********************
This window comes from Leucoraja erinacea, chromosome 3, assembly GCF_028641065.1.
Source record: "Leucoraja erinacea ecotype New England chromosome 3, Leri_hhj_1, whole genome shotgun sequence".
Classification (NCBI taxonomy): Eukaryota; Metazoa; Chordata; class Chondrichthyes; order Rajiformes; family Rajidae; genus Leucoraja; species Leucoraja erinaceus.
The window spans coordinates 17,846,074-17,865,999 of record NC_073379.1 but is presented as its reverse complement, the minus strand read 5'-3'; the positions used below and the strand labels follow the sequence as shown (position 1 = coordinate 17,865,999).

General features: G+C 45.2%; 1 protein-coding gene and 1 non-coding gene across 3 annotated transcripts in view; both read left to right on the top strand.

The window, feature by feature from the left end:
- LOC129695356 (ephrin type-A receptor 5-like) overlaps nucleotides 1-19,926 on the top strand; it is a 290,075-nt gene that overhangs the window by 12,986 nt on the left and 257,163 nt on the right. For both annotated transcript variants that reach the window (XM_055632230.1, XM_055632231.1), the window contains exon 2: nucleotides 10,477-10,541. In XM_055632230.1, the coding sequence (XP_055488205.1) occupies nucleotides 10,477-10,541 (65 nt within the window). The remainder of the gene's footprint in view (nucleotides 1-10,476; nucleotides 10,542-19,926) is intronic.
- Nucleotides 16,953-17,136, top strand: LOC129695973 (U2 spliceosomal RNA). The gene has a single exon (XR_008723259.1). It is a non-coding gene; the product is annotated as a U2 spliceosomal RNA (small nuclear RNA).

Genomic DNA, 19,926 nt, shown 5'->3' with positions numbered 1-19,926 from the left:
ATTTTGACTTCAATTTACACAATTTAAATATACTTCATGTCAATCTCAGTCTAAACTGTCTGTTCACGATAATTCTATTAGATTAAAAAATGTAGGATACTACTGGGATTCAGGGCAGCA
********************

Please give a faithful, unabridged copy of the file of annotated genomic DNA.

This window comes from Leucoraja erinacea, chromosome 3, assembly GCF_028641065.1.
Source record: "Leucoraja erinacea ecotype New England chromosome 3, Leri_hhj_1, whole genome shotgun sequence".
Classification (NCBI taxonomy): Eukaryota; Metazoa; Chordata; class Chondrichthyes; order Rajiformes; family Rajidae; genus Leucoraja; species Leucoraja erinaceus.
The window spans coordinates 17,846,074-17,865,999 of record NC_073379.1 but is presented as its reverse complement, the minus strand read 5'-3'; the positions used below and the strand labels follow the sequence as shown (position 1 = coordinate 17,865,999).

General features: G+C 45.2%; 1 protein-coding gene and 1 non-coding gene across 3 annotated transcripts in view; both read left to right on the top strand.

The window, feature by feature from the left end:
- LOC129695356 (ephrin type-A receptor 5-like) overlaps nucleotides 1-19,926 on the top strand; it is a 290,075-nt gene that overhangs the window by 12,986 nt on the left and 257,163 nt on the right. For both annotated transcript variants that reach the window (XM_055632230.1, XM_055632231.1), the window contains exon 2: nucleotides 10,477-10,541. In XM_055632230.1, the coding sequence (XP_055488205.1) occupies nucleotides 10,477-10,541 (65 nt within the window). The remainder of the gene's footprint in view (nucleotides 1-10,476; nucleotides 10,542-19,926) is intronic.
- Nucleotides 16,953-17,136, top strand: LOC129695973 (U2 spliceosomal RNA). The gene has a single exon (XR_008723259.1). It is a non-coding gene; the product is annotated as a U2 spliceosomal RNA (small nuclear RNA).

Genomic DNA, 19,926 nt, shown 5'->3' with positions numbered 1-19,926 from the left:
ATTTTGACTTCAATTTACACAATTTAAATATACTTCATGTCAATCTCAGTCTAAACTGTCTGTTCACGATAATTCTATTAGATTAAAAAATGTAGGATACTACTGGGATTCAGGGCAGCA